Started by PocketOption, Nov 01, 2022, 10:15 am
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Going into the end of the year, the general theme has been slowing economic activity. Even when certain data points appear positive on the surface, a look under the hood reveals additional problems. For example, the latest US GDP figures came in showing growth. But that was largely driven by a reduction in imports, suggesting demand destruction in the largest consumer economy in the world. If Americans are importing less, export-heavy countries would presumably be selling less.
The focus in the coming days on purchasing managers to see if businesses are slowing down activity. The data is split between Tuesday and Wednesday due to the holiday in most of Europe tomorrow. Note that trading volumes are expected to be lower today and tomorrow for that reason as well.
Australia is expected to continue to defy the general trend and stay firmly in expansion, thanks to the rebound reported in China. Australian exports volumes remain steady, despite worries about the Chinese construction industry. Australian October PMI is expected to fall to 52.8 from 53.5.
The official PMI measure in China came in below expectations at 49.2, deeper in contraction. A similar thing might happen with tomorrow’s private Caixin October Manufacturing PMI, which is forecast at 49.0, up from 48.1 last month.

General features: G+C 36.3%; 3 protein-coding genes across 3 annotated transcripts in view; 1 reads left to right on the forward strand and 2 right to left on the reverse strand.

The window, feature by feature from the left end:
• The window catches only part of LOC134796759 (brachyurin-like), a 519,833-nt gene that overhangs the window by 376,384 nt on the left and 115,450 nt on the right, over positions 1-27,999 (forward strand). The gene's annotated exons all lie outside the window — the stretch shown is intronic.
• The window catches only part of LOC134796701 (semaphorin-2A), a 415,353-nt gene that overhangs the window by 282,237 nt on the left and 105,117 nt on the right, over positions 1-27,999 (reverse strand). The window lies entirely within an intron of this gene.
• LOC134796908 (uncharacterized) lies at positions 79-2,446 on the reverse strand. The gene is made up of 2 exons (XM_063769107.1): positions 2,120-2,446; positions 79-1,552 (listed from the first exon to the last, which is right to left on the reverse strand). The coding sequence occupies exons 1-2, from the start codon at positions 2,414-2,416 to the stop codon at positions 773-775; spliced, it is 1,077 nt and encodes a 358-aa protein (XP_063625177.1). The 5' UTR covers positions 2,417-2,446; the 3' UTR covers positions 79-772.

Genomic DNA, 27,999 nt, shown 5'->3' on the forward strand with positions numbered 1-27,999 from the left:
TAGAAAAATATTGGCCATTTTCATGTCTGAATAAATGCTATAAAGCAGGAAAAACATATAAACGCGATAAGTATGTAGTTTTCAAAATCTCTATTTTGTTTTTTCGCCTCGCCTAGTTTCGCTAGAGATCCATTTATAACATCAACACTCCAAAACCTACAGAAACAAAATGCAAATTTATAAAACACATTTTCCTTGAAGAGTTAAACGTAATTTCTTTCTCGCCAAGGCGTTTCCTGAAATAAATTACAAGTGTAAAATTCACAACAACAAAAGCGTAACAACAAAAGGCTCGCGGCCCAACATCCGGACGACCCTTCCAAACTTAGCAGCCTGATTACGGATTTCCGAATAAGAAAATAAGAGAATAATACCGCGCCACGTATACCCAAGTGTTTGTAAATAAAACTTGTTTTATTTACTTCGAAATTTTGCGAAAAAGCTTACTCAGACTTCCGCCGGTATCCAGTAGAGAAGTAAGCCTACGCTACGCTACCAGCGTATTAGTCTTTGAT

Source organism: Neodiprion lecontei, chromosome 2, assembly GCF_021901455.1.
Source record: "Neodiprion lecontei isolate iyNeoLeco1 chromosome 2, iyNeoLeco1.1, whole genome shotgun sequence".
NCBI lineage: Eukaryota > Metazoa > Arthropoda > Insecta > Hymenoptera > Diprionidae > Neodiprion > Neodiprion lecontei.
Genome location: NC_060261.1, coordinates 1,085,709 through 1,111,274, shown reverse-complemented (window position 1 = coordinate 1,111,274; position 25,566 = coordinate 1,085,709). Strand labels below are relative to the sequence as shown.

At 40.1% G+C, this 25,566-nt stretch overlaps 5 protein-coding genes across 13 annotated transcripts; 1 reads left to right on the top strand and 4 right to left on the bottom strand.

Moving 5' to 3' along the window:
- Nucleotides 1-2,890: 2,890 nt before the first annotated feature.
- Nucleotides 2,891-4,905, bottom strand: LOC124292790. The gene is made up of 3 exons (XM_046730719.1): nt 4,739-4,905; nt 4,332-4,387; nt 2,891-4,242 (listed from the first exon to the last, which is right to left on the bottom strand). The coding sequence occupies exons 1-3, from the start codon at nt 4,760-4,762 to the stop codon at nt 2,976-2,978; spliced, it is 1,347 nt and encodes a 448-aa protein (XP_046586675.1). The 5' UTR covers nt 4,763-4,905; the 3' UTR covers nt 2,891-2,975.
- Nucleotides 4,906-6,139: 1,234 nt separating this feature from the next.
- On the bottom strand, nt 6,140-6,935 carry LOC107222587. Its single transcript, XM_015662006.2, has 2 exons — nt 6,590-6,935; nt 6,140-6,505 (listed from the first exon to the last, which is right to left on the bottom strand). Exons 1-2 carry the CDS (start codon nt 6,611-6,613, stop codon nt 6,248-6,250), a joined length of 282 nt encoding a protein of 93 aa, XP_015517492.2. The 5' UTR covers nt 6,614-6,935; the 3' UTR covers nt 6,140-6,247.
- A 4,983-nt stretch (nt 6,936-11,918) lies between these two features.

Following political turmoil and a spike in borrowing rates, UK businesses are expected to have been less optimistic last month. UK October Manufacturing PMI is expected to fall significantly to 45.8 compared to 48.4 prior.
The alpine nation with relatively low inflation and high employment is expected to continue to stand out from the crowd, but see some of the expansion diminish as it’s subject to impacts from its major trade partners. Swiss October Manufacturing PMI is expected to drop to 56.0 from 57.1 prior.
Both PMI measures from the world’s largest economy are expected to slip into technical contraction. The more dramatic move is expected from the S&P Manufacturing PMI expected at 49.9 compared to 52.0 prior. The more closely followed ISM Manufacturing PMI expected at 49.9 compared to 50.9 prior.
French data is expected to slip further into contraction, and maintain the months-long trend at this point. As the first of the major EU countries to report, likely to set the theme for the continent unless there is a major deviation. October Manufacturing PMI is forecast at 47.4 compared to 47.7 prior
The largest economy in Europe could have a different result from the rest because of the unusual way the government is trying to deal with the energy crisis by passing costs on to industrial consumers. Germany is expected to have the worst Manufacturing PMI of the Eurozone at 45.7 compared to 47.8 prior.
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